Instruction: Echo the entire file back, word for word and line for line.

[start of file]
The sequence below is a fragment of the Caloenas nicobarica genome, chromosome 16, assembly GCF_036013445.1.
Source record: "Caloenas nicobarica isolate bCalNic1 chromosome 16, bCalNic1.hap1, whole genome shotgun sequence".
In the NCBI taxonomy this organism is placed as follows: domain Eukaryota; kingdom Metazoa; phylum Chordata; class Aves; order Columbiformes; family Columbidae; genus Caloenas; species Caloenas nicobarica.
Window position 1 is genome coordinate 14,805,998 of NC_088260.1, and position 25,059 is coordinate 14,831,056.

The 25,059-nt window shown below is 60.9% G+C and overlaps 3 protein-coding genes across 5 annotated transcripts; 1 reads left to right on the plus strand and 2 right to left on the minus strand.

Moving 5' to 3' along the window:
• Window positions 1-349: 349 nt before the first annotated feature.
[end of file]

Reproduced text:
The sequence below is a fragment of the Caloenas nicobarica genome, chromosome 16, assembly GCF_036013445.1.
Source record: "Caloenas nicobarica isolate bCalNic1 chromosome 16, bCalNic1.hap1, whole genome shotgun sequence".
In the NCBI taxonomy this organism is placed as follows: domain Eukaryota; kingdom Metazoa; phylum Chordata; class Aves; order Columbiformes; family Columbidae; genus Caloenas; species Caloenas nicobarica.
Window position 1 is genome coordinate 14,805,998 of NC_088260.1, and position 25,059 is coordinate 14,831,056.

The 25,059-nt window shown below is 60.9% G+C and overlaps 3 protein-coding genes across 5 annotated transcripts; 1 reads left to right on the plus strand and 2 right to left on the minus strand.

Moving 5' to 3' along the window:
• Window positions 1-349: 349 nt before the first annotated feature.